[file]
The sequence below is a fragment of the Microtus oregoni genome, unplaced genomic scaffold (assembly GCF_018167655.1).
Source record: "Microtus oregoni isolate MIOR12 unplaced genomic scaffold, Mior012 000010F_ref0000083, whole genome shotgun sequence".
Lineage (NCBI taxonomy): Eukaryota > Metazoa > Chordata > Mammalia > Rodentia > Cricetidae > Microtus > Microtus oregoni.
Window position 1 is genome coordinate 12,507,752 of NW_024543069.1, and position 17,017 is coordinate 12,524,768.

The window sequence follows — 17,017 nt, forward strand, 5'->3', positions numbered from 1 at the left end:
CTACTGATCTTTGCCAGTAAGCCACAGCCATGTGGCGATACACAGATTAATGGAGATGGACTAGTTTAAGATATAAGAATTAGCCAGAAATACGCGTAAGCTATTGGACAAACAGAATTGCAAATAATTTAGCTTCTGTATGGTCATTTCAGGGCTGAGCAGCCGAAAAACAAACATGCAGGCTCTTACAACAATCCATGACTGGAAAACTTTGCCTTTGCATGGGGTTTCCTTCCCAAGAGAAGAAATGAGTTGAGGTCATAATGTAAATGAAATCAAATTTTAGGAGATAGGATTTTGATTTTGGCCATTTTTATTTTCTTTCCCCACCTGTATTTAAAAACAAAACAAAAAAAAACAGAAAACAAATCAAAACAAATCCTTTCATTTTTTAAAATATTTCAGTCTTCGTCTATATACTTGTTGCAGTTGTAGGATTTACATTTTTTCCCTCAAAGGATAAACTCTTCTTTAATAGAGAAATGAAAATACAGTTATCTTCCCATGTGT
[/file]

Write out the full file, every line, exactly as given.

The sequence below is a fragment of the Microtus oregoni genome, unplaced genomic scaffold (assembly GCF_018167655.1).
Source record: "Microtus oregoni isolate MIOR12 unplaced genomic scaffold, Mior012 000010F_ref0000083, whole genome shotgun sequence".
Lineage (NCBI taxonomy): Eukaryota > Metazoa > Chordata > Mammalia > Rodentia > Cricetidae > Microtus > Microtus oregoni.
Window position 1 is genome coordinate 12,507,752 of NW_024543069.1, and position 17,017 is coordinate 12,524,768.

The window sequence follows — 17,017 nt, forward strand, 5'->3', positions numbered from 1 at the left end:
CTACTGATCTTTGCCAGTAAGCCACAGCCATGTGGCGATACACAGATTAATGGAGATGGACTAGTTTAAGATATAAGAATTAGCCAGAAATACGCGTAAGCTATTGGACAAACAGAATTGCAAATAATTTAGCTTCTGTATGGTCATTTCAGGGCTGAGCAGCCGAAAAACAAACATGCAGGCTCTTACAACAATCCATGACTGGAAAACTTTGCCTTTGCATGGGGTTTCCTTCCCAAGAGAAGAAATGAGTTGAGGTCATAATGTAAATGAAATCAAATTTTAGGAGATAGGATTTTGATTTTGGCCATTTTTATTTTCTTTCCCCACCTGTATTTAAAAACAAAACAAAAAAAAACAGAAAACAAATCAAAACAAATCCTTTCATTTTTTAAAATATTTCAGTCTTCGTCTATATACTTGTTGCAGTTGTAGGATTTACATTTTTTCCCTCAAAGGATAAACTCTTCTTTAATAGAGAAATGAAAATACAGTTATCTTCCCATGTGT